Although NCRA has confirmed that delayed birth certificates can be obtained, the practicality and the costs of having hundreds or thousands of first-time voters travelling to NCRA’s offices to apply for birth certificates would place a significant obstacle in the paths of first-time voters who are not already in the NCRA database.
Whilst this might nevertheless be achievable in urban Freetown, it will certainly not be possible in rural areas in other parts of the country, thus disenfranchising thousands of first-time voters and others not already in the NCRA database (for example those living in urban informal settlements who have experienced disasters and no longer have or perhaps never had any forms of identification). One would want to believe that this was not the original intent of the change in ECSL Procedures.
Whilst I recognize and acknowledge that ECSL has experienced challenges with the Witness Form verification process, I believe that these challenges can be addressed through continued communication and public engagement on the consequences of fraudulent verification. There will always be challenges with any system but the response to those challenges must not be to inadvertently disenfranchise thousands of potential first-time voters who are not in the NCRA database and who do not have birth certificates.
The 2022 Public Elections Act Section 24 (I) (c) provides for the testimony of the Local Councillor and does not restrict the number of registrants that the Local Councillor can verify on a daily or cumulative basis. Local Councillors (and other stakeholders identified in the ECSL Witness Form) will know many first-time voters in their communities and that the provision of BECE and WASSCE certificates by these young people will support the Local Councillors’ abilities to reliably complete the ECSL Witness Forms.
Furthermore, Section 24 (1) (b) specifically provides for affidavits (statutory declarations) to be used to confirm the age and identity of potential registrants. It would be a huge disservice to citizens for ECSL to take the position that all potential registrants who submit affidavits (and indeed all lawyers and JPs who sign these) lack integrity and are committing fraudulent acts.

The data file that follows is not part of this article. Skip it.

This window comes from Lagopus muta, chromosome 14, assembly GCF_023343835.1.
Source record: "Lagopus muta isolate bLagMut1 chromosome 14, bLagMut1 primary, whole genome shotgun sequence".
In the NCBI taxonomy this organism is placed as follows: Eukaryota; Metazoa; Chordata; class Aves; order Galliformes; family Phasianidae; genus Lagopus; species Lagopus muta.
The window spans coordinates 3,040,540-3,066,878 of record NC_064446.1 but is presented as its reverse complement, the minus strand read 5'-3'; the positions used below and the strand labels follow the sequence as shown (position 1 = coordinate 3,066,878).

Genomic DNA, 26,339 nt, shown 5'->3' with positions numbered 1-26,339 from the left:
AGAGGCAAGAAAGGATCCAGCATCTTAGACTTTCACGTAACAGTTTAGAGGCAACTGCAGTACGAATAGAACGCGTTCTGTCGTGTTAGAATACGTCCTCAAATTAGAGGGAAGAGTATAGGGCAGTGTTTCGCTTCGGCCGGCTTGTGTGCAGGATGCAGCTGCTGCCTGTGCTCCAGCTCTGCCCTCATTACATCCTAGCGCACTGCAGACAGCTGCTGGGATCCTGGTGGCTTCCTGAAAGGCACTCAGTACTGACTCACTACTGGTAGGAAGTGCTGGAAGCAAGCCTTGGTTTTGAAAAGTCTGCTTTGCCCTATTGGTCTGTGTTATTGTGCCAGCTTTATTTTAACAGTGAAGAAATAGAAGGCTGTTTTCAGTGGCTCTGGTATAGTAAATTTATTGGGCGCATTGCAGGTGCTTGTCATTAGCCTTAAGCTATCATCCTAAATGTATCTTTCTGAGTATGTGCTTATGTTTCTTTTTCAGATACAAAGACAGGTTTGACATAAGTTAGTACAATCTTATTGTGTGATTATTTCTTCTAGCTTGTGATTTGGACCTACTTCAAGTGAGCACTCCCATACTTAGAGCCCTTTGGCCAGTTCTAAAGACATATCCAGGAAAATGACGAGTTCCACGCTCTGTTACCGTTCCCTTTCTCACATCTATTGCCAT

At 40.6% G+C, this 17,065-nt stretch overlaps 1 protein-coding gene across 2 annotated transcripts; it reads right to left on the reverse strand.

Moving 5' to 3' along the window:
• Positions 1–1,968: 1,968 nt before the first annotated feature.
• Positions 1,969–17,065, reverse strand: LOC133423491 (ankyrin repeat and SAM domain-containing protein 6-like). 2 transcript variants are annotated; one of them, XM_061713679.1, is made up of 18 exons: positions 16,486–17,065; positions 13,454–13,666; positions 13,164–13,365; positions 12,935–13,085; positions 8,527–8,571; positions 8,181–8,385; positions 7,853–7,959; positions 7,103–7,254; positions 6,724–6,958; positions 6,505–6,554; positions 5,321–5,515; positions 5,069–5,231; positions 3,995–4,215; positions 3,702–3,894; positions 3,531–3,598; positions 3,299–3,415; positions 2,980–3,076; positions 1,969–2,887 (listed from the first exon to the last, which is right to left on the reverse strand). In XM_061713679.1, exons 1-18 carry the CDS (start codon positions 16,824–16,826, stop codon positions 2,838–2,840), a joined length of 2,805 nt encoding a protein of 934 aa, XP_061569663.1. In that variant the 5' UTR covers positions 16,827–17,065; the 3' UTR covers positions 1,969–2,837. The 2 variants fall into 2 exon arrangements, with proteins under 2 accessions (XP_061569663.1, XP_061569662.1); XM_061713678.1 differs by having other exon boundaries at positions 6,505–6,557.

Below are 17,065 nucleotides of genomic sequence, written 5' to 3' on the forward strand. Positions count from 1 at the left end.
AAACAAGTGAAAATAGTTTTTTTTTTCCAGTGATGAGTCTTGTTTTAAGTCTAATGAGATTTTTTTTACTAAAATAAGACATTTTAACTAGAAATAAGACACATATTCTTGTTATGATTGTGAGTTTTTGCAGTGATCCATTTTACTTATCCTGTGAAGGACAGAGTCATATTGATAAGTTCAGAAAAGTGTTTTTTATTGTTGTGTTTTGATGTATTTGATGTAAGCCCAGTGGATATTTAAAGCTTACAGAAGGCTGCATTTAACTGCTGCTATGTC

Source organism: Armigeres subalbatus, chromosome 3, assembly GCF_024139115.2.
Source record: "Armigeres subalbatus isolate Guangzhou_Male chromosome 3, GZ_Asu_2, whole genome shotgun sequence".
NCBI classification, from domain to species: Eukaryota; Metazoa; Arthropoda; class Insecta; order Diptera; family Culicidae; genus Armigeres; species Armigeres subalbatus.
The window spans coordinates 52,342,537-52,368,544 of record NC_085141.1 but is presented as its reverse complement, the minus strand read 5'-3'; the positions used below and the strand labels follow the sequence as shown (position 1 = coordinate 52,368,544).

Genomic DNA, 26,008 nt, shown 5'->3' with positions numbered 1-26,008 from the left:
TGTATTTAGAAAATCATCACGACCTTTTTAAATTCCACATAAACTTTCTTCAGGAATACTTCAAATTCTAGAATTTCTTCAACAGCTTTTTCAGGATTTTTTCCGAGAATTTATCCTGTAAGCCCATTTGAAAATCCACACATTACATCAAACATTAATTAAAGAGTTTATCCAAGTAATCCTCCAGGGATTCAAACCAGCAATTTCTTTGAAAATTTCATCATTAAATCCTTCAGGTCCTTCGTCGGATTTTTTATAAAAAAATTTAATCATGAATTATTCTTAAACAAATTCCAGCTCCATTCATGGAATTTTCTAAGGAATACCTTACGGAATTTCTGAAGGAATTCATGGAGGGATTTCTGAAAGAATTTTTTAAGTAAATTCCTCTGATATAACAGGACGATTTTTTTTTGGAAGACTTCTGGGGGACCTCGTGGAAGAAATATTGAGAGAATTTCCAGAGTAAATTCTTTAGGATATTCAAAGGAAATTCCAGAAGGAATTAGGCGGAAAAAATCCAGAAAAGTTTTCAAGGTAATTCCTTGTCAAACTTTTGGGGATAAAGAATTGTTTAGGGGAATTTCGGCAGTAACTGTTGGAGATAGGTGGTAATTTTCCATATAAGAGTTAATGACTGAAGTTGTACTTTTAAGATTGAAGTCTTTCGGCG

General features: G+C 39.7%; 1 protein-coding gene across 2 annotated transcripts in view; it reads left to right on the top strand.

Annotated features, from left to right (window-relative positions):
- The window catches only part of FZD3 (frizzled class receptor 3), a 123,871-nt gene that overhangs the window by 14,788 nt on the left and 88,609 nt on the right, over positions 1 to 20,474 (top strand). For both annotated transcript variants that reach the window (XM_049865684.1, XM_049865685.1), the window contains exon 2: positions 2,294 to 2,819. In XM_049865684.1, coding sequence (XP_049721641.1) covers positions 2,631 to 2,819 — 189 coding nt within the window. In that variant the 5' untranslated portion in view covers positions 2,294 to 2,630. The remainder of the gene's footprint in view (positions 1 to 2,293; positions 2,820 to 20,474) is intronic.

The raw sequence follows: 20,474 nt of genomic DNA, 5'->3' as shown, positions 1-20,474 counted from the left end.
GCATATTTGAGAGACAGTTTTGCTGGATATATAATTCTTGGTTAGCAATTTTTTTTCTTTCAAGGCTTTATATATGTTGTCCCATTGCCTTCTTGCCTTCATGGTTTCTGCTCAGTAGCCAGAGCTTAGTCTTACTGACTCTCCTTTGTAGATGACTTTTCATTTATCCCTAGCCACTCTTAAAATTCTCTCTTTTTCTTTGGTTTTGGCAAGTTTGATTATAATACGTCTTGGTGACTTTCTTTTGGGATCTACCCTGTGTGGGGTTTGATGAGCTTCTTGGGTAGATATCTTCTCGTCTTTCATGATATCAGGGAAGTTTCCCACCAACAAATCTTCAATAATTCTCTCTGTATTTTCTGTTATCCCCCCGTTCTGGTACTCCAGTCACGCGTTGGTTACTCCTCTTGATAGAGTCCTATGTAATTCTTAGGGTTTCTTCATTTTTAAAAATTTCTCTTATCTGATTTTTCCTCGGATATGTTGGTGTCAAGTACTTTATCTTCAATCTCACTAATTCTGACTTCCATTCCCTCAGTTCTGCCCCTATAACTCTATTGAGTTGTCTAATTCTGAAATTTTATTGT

The proposition that only birth certificates can be utilized as a confirmation of age and identity by potential registrants who are not in the NCRA database would effectively and practically disenfranchise Freetonians and citizens in other parts of
Sierra Leone. I am therefore asking that ECSL reverts to the provisions of the 2022 Public Elections Act wherein the registration centers accept any one of the 5 types of documents set out in the legislation.
Safeguarding against fraud could then potentially include combining the ECSL Witness Form with an affidavit so that there is greater accountability and the presentation of BECE and WASSCE results (which NCRA accepts) with the ECSL Witness Form. ECSL would then be seen to have addressed integrity concerns without disenfranchising Freetonians or citizens in other parts of Sierra Leone who are eligible to register. As it is important that this matter be addressed urgently, I would kindly ask for your consideration and swift response to this pressing issue.
As agreed in my meeting with Western Area Commissioner Moseray, I am also sharing an issues-log that FCC Councillors have been collating on a daily basis from 3rd September, using electronic submissions from 32 registration centers in Freetown. The issues highlighted in this random sample of centers include but are not limited to faulty machines, previous NCRA registrants’ details not being found in the VVK machines, insufficient registration booklets etc. We believe these issues may also be evident in other centers across Freetown.
I would like to thank you and the entire ECSL team for your hard work and for your assurance that you will try to rectify all issues on a timely basis whilst noting that there has already been time lost in many centers. We trust that even as the issues are rectified, time already lost will be compensated for through an extension of the registration period.
May I use this opportunity to reaffirm my commitment to supporting you and the Western Area Commissioner to ensure that the registration process in Freetown is successful and that all Freetonians who are eligible to register can do so.
Assuring you of my highest regards
Yvonne Aki-Sawyerr OBE, Mayor of Freetown
The Minister of Local Government and Rural Development
The Commissioner Western Area, ECSL
The Director General, National Civil Registration Authority
The Country Director, UNDP
The Ambassador, European Union
The High Commissioner, British High Commission
The Ambassador, American Embassy
The Chairperson, APC Party ITGC
The Secretary-General, APC Party ITGC
The Leader of the Opposition in Parliament
The Councillors, Freetown City Council
The Chairperson, National Elections Watch